Developing the minds of budding young engineers is the goal of the American Association of State Highway and Transportation Officials’ TRAC™ program, which is a hands-on program designed for use in science, math, and social science classes. Part of the program involves a nationwide, annual bridge building competition for kids in seventh through 12th grades, culminating in a national completion at AASHTO’s annual spring meeting.
The initial phase of the competition happens at each team’s own school. Interested teams from schools that participate in TRAC™ order an entry kit that includes all materials (mainly balsa wood pieces and glue) and rules necessary for the competition. Teams use computer software provided at no charge by Bentley Systems Inc., a competition sponsor, to electronically design their bridges.
Since all materials are supplied by TRAC™, each three-person team starts on a level playing field. There are three levels of competition, each with a different type of bridge to be constructed.
Once a team has settled on a design, they begin constructing their bridge, documenting the process as they go. To be considered for the national competition, the team prepares a proposal that is submitted to a panel of judges, along with design drawings and photos of the completed bridge. From those proposals, teams from each age group are selected to participate in the national competition held each year at the AASHTO Spring Meeting.
This year’s national competition was held in Des Moines in late May. Teams from Mississippi, Michigan, and New Hampshire traveled to Iowa to construct a bridge and make a presentation about their design and construction process to a panel of judges.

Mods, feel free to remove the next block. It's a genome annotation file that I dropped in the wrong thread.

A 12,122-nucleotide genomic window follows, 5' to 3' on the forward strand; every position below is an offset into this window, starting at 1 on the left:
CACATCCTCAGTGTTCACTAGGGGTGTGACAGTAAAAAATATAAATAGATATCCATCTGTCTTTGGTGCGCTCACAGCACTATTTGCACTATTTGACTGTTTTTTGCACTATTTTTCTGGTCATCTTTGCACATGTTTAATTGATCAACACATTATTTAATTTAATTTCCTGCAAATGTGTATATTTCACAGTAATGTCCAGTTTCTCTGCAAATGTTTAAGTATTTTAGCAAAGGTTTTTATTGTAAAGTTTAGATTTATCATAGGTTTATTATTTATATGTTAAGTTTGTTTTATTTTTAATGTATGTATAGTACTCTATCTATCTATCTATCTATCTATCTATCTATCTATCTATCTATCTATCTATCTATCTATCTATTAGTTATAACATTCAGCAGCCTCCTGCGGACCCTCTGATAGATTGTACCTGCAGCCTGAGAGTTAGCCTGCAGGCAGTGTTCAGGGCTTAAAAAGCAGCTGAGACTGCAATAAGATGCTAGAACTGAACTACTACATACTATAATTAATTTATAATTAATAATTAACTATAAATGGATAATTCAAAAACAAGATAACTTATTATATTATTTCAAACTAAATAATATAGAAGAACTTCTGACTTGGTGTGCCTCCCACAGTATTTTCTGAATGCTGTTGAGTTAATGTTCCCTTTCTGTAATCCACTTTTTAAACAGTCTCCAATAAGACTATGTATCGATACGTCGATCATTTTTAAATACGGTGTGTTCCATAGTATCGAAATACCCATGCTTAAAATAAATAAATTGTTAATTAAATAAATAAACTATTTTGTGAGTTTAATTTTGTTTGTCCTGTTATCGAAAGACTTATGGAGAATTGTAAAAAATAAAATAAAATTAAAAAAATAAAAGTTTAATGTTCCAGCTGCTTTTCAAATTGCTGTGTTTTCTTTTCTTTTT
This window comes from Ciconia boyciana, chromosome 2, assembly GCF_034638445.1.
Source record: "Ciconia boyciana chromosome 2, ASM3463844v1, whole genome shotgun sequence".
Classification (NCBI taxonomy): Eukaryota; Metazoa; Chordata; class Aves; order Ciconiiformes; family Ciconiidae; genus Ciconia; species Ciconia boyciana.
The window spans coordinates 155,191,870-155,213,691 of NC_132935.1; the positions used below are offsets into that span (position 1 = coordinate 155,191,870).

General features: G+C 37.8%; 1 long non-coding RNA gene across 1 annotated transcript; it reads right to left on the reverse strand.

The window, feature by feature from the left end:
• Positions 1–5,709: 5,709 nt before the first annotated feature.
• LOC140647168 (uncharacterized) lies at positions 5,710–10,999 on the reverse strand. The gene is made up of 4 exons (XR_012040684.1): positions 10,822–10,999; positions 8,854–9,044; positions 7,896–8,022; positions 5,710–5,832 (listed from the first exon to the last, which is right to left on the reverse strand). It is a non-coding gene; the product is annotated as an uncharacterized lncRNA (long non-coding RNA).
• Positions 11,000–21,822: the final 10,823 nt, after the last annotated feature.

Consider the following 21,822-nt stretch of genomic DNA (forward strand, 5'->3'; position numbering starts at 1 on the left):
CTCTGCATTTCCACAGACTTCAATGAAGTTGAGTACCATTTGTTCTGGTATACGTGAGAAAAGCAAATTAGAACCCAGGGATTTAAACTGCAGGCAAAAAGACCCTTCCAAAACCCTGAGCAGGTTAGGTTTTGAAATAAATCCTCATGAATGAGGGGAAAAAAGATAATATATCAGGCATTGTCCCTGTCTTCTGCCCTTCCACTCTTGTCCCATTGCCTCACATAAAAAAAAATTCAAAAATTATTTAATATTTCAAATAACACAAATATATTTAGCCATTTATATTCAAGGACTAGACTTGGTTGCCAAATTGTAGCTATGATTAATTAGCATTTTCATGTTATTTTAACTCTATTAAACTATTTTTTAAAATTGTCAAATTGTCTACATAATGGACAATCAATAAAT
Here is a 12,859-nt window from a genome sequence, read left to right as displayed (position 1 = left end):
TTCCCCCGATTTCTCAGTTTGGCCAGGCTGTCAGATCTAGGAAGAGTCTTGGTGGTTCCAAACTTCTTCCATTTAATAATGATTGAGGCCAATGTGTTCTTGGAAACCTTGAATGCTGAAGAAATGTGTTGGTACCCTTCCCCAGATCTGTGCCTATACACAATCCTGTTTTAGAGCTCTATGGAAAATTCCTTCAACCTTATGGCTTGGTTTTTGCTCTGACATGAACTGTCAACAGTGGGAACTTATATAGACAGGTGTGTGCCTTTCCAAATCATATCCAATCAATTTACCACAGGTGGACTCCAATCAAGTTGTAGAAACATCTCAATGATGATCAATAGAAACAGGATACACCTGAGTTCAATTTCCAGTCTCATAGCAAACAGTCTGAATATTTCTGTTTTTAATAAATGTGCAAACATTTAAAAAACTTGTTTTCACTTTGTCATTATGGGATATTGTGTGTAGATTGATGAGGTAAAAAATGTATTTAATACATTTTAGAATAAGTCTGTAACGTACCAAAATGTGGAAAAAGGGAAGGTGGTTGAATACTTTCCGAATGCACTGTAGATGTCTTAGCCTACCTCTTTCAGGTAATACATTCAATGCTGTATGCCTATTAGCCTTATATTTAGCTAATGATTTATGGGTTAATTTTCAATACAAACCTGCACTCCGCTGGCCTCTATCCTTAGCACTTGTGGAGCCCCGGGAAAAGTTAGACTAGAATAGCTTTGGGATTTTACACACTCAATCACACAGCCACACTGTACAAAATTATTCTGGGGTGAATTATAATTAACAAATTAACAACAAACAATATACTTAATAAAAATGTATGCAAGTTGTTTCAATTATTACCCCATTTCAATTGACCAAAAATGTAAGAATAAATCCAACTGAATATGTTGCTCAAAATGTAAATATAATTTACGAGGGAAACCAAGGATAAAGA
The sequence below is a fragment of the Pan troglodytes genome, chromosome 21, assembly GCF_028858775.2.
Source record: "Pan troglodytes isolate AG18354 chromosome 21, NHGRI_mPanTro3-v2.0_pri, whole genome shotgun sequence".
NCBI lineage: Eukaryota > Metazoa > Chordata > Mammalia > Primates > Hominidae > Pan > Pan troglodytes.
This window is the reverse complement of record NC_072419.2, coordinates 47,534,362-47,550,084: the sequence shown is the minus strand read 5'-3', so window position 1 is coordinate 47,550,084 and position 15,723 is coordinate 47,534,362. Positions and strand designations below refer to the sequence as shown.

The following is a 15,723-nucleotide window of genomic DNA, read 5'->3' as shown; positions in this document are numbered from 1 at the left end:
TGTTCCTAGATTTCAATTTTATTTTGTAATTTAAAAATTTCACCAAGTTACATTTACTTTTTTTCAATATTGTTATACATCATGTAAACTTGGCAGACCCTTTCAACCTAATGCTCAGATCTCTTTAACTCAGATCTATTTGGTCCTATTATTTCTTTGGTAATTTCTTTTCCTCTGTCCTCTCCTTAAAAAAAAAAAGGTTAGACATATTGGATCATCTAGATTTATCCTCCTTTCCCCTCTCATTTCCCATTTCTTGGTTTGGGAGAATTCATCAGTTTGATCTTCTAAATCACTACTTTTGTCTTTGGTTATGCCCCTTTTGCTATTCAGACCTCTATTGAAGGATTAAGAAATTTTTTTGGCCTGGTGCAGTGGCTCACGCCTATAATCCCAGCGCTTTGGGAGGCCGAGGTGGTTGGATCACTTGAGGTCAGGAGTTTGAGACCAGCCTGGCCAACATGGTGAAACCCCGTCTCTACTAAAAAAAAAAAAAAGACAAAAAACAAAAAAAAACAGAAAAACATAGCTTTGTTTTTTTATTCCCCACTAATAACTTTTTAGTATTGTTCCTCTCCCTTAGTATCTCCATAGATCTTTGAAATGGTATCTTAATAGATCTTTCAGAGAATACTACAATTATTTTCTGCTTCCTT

During the national competition, selected teams are asked to reconstruct their initial entry using the same materials. They are allowed to tweak their design slightly, but it is required to be substantially similar to the design that was submitted originally.
An engineer’s job is to not only design a safe bridge to carry required loads, but also make sure it is cost-effective, meaning the design uses the least amount of materials to achieve the goal. During the national competition, each bridge is evaluated using a strength-to-weight ratio calculation to see which bridge carries the highest load relative to the bridge weight.
And the winners are:
This year’s winning entries can be viewed at http://trac.transportation.org/Pages/awards.aspx
Note: It wasn’t all work for these visitors to Iowa. The day before their competition, the Iowa Department of Transportation and the Institute for Transportation at Iowa State University hosted a tour of central Iowa that included the ISU’s Virtual Reality Applications Center and bioresearch farm, as well as a ride on the Boone and Scenic Valley Railroad.